What a scene at the airport this morning! Waiting in the checkin line, we noticed Alan standing with an overflowing luggage cart. Alas, Miss Michelle took the blame and owned up to the fact that no self-respecting New York Jewish woman can travel for two weeks with anything less than two suitcases, holding eight pairs of shoes. [A number I pegged closer to ten.] You gotta respect her for owning it.
Our flight landed in San Sebastian at an airport so small that it makes Walla Walla look cosmopolitan. We checked into the Astoria7, a very nice, new hotel just a few blocks from the water and well off the main tourist drag. We chose it as we’ve had luck with film-themed hotels in the past, and are quite happy with our sumptuous quarters.
We set forth on foot to explore the city. Alan and I drove the girls nuts stopping in each and every market we saw. The pesceteria had a selection of fish that made us wish we had a kitchen at our disposal. Big squids and everything fresh gets sold out that day. Then to the butcher. Steaks literally dry-age at room temperature right on the counter. Guess they can do some crazy stuff out here without the USDA screwing life up. Even the gourmet supermarket was a sight to behold.
But then we found the panderia. And another panderia. Apparently French pastry culture is alive and well in San Sebastian. They have this one pastry that looks like a slightly oversized Muchkin [donut hole] and is stuffed entirely with egg custard cream. This is my new favorite. Somebody pinch me–I’m in hog heaven.
After stopping in many shops along the way, we arrived at a beach that was like something out of a movie. The bay forms a perfect scallop shape, and in spite of the throngs of vacationers, it still looked appealing. For me though, it was time for an early siesta. Jamie and I returned to the hotel, while Alan and Michelle continued on foot visiting the old city. Well, we did get a little distracted on our way home, stopping to buy Jamie a scarf and to see a free art exhibit in the library.
After a lengthy siesta, the four of us mustered our energy and headed for the ‘Parte Viejo’ [Old city] to explore. Alan and Michelle bought a puzzle and I bought even more pastry…it is just irresistible. For dinner, we took a little Pinxto tour. Pinxto’s, pronounced ‘pin-choos’ by most or ‘pinx-takos’ by Alan, are little bite sized snacks, that usually sell for a euro or two. They range from the basic to the exotic. I’ve discovered, that we all have an ‘eye’ for pinxtos, but a slightly different one. Alan has ‘big eyes,’ he just wants to order and eat everything, sometimes twice and rarely finishing everything on his plate. Michelle has the ‘evil eye,’ walking the bar back and forth twice gazing skeptically on the offerings wondering if they have any chicken. Jamie must be tired, because she has the ‘shut-eye,’ choosing to go straight for the table and enlisting me to get her a beverage and something she likes. Inevitably, I get it all wrong and am forced back to the bar with my tail between my legs. I have the ‘slow eye’ wanting to visit and look inside of each and every bar and making the crowd wait, starving while I find the perfect place to eat…usually the tenth place, which is no different than the first nine.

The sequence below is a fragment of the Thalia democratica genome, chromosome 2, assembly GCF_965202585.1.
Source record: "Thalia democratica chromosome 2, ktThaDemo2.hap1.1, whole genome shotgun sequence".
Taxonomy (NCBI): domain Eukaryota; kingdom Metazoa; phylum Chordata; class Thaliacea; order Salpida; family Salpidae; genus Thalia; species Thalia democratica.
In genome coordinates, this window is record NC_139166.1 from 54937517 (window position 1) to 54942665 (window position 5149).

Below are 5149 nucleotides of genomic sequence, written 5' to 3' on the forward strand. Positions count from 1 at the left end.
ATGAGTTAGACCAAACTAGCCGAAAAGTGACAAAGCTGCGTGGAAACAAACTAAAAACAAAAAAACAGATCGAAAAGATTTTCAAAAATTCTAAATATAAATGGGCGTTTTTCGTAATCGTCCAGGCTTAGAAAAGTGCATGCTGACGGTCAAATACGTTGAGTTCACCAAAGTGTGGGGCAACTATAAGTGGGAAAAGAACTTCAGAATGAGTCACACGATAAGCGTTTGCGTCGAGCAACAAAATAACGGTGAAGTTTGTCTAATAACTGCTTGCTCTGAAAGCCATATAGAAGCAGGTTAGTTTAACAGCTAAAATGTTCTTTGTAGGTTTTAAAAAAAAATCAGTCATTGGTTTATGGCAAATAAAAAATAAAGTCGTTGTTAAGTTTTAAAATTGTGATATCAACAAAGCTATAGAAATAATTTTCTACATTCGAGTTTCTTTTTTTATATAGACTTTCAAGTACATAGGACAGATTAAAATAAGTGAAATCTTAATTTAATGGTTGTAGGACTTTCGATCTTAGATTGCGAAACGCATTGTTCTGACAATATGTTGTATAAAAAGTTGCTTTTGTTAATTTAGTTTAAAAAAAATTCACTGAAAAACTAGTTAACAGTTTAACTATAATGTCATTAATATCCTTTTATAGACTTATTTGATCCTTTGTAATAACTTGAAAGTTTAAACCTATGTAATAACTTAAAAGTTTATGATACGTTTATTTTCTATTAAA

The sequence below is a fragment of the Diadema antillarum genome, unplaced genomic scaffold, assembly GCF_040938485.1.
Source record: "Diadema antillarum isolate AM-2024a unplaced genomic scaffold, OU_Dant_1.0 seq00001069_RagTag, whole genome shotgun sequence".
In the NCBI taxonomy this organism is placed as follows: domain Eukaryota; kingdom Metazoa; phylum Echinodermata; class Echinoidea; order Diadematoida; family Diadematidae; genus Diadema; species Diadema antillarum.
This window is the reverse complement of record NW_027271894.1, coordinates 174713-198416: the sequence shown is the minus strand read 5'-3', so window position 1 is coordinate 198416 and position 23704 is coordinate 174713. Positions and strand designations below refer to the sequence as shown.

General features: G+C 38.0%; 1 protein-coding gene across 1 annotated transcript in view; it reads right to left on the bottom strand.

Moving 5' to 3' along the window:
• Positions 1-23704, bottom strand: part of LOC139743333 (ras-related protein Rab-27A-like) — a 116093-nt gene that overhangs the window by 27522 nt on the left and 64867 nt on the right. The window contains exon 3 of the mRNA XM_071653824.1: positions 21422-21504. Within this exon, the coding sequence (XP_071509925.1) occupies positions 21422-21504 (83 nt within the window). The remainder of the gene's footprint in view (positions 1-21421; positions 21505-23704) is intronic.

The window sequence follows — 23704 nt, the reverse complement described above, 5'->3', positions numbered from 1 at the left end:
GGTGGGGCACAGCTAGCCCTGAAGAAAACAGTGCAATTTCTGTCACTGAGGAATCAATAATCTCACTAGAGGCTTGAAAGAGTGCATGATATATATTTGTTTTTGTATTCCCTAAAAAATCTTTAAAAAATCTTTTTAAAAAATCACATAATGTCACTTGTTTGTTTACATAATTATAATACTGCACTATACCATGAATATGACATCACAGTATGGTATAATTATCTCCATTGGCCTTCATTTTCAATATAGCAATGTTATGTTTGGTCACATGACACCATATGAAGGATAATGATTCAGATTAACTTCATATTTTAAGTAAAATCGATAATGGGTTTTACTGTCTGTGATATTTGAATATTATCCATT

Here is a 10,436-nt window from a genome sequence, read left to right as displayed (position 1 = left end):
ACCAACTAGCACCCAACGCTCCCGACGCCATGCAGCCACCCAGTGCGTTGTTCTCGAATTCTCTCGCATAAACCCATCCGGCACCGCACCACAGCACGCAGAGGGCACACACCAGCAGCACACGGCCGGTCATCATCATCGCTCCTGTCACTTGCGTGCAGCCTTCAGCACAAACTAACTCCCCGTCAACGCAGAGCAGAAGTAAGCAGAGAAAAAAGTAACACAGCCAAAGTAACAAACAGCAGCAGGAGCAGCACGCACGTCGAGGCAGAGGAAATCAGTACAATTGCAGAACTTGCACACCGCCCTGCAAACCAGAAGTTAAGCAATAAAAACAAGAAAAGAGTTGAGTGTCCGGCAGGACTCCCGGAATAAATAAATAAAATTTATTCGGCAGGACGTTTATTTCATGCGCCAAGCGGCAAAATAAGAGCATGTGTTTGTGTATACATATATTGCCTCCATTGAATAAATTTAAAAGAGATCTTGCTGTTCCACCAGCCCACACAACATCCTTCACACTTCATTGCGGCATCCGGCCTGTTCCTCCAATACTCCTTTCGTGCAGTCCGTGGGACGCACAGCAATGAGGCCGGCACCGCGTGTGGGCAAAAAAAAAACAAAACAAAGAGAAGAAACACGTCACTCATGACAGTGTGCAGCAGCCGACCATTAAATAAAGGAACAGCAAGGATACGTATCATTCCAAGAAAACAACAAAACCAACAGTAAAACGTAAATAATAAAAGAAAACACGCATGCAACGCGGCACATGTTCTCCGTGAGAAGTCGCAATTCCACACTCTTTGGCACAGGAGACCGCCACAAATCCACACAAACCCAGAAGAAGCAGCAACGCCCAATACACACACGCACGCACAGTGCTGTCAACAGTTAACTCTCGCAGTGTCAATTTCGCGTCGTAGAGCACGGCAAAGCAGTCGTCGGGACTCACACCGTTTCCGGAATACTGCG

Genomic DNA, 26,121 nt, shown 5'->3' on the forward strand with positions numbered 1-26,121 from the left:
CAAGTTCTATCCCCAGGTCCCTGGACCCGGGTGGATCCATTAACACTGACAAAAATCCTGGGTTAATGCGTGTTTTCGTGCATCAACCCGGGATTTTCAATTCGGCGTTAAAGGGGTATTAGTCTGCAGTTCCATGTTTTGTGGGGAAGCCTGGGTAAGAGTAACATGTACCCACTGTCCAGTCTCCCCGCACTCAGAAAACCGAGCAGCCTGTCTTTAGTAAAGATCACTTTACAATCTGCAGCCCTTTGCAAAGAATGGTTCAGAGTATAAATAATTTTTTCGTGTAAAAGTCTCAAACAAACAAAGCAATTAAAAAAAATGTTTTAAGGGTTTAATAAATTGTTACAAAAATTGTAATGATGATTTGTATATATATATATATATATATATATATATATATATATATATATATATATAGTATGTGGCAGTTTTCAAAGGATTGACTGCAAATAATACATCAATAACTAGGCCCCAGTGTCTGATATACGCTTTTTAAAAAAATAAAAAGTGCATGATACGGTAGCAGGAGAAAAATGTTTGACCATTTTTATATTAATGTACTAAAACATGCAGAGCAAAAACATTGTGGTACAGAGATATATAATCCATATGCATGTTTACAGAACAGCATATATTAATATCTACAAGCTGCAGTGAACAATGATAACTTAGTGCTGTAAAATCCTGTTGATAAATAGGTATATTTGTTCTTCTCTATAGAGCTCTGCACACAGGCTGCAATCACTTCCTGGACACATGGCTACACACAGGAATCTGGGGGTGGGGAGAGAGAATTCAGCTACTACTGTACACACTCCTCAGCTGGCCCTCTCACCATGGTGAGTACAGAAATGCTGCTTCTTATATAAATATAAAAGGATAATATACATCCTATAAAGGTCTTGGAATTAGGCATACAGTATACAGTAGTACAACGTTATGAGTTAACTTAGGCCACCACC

Alan had the [romantic] idea to bring towels and a bottle of wine to the beach and enjoy the sunset. A perfect sunset, I would say, as we all posed for romantic pictures, laughing and goofing off the whole time. It was all fun and games until Alan put a toe in the water and choses to sprint back to the blanket and took a tumble at full speed. What is he, some sort of a Russian acrobat? He seems fine, but has a slightly hobble to his gait.
As the last of the sun disappeared, we took a cab home and got to bed at a reasonable hour.